of next-generation automotive engineering,and the first ever mass-produced hybrid vehicle.At the heart of the Prius is the Toyota Hybrid System (THS). The basic principle of THS is to optimize efficiency by intelligently con-trolling and managing several different sources of energy: a power source such as an internal combustion engine, rechargeable batteries,and a regenerative braking system. Hailed by
 Popular Science
in 1997as “solid evidence that the ponderous development process that pro-duces new automobiles is finally on the brink of a genuine technologi-cal breakthrough,” the Prius has already sold more than all the electricvehicles manufactured in the last two decades.Toyota keeps improving the Prius as it expands marketing of thecar, sold in North America, Europe and Japan, to include Hong Kong(special administrative region of China), Singapore and Australia. Theindustry journal,
 Automotive Engineering International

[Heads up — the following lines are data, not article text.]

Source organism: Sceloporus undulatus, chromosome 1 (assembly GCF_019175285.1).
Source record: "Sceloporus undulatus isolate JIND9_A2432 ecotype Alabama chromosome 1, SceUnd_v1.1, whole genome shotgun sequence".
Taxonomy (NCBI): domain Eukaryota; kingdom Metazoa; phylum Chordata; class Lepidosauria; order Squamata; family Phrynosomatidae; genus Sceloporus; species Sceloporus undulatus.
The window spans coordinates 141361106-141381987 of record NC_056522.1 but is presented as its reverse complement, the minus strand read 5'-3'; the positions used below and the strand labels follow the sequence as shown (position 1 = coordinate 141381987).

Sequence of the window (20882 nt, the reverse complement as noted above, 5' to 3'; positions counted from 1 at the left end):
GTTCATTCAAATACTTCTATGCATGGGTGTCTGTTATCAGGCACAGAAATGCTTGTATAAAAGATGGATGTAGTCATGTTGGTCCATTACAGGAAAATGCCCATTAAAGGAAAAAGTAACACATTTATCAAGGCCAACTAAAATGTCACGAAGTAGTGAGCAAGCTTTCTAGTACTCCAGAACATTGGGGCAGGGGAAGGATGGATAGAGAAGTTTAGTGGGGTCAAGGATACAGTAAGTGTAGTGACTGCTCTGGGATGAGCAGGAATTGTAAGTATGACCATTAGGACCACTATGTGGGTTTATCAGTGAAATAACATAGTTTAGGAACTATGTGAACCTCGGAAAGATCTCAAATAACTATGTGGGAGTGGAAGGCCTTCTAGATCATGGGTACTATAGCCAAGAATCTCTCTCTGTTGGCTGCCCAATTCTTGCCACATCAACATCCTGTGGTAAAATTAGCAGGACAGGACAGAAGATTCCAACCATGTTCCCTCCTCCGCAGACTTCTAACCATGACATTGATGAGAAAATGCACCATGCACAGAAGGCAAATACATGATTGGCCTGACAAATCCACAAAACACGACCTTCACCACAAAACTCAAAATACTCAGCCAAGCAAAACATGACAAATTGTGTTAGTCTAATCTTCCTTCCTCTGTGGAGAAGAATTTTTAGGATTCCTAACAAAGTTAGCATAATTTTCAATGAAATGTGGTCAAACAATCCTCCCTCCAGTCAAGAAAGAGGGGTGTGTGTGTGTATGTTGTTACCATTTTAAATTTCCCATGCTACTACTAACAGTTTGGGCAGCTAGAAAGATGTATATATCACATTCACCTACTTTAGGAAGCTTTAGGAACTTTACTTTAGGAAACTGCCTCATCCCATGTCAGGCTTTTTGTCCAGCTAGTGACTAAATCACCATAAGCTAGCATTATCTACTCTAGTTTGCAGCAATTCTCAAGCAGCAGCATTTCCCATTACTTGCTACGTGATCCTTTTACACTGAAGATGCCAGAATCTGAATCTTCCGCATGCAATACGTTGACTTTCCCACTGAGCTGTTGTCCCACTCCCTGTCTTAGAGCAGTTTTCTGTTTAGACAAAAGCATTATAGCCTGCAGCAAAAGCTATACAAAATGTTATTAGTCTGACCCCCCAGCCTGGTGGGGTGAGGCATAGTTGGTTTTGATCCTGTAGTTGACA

, recognized thelatest Prius as “the world’s best engineered passenger car” among new2001 models, praising its economical and environmentally friendly per-formance, 5-person seating capacity, ample luggage space and accessi- ble price.To support such large projects, the automaker concentrates on elim-inating waste while increasing efficiency and productivity.Then itapplies the released assets—money, machinery and personnel—toresearch and development. Toyota has more than 20,000 people inR&D, worldwide. Though they may be working on different projects,they are encouraged to swap ideas constantly. Just as Toyota believeshybrid technology maximizes efficiency, it believes cross-fertilizationof ideas maximizes innovation.